After strenuous criticism within the school and in the media, Oberlin has temporarily suspended the trigger policy, pending further faculty review.

The issue has surfaced at Rutgers University, too, where a student wrote to the university newspaper endorsing notifications to students of material that might trigger discomfort.

“…literature courses often examine works with grotesque, disturbing and gruesome imagery within their narratives,” the student noted. “For instance, F. Scott Fitzgerald’s critically acclaimed novel, “The Great Gatsby,” possesses a variety of scenes that reference gory, abusive and misogynistic violence. Virginia Woolf’s famous cerebral narrative, “Mrs. Dalloway,” paints a disturbing narrative that examines the suicidal inclinations and post-traumatic experiences of an English war veteran.”

Even the liberal New Republic ran a piece criticizing the trigger-happy trend. “Structuring public life around the most fragile personal sensitivities will only restrict all of our horizons,” wrote Jennie Jarvie. “Engaging with ideas involves risk, and slapping warnings on them only undermines the principle of intellectual exploration.”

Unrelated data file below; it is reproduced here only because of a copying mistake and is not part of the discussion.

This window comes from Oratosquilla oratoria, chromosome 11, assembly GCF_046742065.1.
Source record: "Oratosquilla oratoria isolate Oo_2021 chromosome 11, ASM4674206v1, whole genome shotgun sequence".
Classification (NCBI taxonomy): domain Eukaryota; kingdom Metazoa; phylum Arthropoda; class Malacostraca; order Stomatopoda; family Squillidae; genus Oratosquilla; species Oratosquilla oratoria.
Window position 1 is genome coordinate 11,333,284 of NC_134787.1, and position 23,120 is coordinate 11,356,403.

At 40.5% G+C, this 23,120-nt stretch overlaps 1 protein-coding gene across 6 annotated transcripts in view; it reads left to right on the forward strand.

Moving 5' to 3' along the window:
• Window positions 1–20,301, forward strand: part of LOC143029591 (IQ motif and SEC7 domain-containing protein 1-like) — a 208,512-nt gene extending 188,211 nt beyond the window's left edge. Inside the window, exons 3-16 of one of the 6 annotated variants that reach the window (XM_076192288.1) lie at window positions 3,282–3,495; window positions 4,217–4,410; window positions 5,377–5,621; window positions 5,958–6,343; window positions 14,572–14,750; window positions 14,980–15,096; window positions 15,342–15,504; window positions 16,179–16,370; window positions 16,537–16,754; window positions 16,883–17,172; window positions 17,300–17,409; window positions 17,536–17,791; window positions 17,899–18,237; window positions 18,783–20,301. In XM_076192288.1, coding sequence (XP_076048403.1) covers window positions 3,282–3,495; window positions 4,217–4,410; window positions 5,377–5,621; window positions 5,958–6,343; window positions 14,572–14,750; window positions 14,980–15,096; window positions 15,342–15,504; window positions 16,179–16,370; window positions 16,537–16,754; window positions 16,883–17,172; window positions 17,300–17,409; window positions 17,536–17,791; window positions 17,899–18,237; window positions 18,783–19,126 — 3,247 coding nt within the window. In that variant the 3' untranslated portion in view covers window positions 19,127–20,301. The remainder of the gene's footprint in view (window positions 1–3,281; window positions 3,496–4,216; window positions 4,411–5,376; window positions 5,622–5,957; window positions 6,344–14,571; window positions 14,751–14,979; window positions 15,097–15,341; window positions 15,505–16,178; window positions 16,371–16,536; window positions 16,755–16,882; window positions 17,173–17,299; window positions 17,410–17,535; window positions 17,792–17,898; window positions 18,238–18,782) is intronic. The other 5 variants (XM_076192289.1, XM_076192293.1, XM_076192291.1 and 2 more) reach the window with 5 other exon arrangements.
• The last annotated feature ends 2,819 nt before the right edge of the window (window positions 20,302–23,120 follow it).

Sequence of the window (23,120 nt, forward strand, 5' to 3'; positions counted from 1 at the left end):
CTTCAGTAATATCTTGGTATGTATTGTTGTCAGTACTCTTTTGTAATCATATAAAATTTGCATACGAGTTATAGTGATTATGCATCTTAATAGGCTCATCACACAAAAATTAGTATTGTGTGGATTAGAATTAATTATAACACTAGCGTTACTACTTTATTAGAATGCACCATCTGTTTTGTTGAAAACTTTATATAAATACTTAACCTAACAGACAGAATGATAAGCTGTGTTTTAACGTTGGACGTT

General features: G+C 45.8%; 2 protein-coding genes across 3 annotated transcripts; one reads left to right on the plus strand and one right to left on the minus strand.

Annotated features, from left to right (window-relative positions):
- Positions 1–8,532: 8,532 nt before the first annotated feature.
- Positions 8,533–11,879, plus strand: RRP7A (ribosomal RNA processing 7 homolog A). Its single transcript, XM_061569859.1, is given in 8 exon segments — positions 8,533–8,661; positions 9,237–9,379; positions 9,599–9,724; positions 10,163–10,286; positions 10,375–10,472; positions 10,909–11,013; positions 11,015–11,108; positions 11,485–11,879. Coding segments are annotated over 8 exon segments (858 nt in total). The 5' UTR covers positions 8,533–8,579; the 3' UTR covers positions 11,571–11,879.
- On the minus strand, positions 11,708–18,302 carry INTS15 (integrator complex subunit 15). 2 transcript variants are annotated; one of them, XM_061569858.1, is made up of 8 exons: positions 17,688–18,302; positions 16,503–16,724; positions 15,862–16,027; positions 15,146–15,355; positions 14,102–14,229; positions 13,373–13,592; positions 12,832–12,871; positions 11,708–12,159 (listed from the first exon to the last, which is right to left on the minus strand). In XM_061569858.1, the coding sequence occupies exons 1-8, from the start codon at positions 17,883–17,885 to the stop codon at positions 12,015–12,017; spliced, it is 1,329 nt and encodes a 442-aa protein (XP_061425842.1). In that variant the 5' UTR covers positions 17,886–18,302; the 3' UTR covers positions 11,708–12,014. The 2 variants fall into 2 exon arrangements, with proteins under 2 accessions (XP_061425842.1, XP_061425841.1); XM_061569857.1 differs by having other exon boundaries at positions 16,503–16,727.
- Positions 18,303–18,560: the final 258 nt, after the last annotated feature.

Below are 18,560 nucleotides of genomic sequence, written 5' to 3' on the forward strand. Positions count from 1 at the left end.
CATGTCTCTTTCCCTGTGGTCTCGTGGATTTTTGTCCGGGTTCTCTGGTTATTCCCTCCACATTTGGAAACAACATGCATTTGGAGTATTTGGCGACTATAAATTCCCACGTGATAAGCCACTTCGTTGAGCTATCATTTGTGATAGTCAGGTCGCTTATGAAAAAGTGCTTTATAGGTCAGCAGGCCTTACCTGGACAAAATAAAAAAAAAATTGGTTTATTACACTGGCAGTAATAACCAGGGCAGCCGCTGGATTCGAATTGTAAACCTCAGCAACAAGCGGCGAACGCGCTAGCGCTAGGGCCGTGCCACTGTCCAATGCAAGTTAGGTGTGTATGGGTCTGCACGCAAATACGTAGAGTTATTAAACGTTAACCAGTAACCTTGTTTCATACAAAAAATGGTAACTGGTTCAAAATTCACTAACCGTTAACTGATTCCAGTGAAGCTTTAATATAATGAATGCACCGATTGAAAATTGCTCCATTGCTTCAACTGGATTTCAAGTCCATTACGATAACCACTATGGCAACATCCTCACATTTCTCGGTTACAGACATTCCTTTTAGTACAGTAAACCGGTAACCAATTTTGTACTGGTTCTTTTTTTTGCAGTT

Supreme Court Justice William O. Douglas had the right answer to all this foolishness.

“…a function of free speech under our system of government is to invite dispute,” he wrote in the majority opinion in   Terminiello v. City of Chicago  “It may indeed best serve its high purpose when it induces a condition of unrest, creates dissatisfaction with conditions as they are, or even stirs people to anger. Speech is often provocative and challenging. It may strike at prejudices and preconceptions and have profound unsettling effects as it presses for acceptance of an idea.”

A university free from challenging or disturbing thoughts is a university free from learning.

 

Addendum, 11/19/14:

The Microaggression Farce

The latest campus fad, which sees racism everywhere, will create a new generation of permanent victims.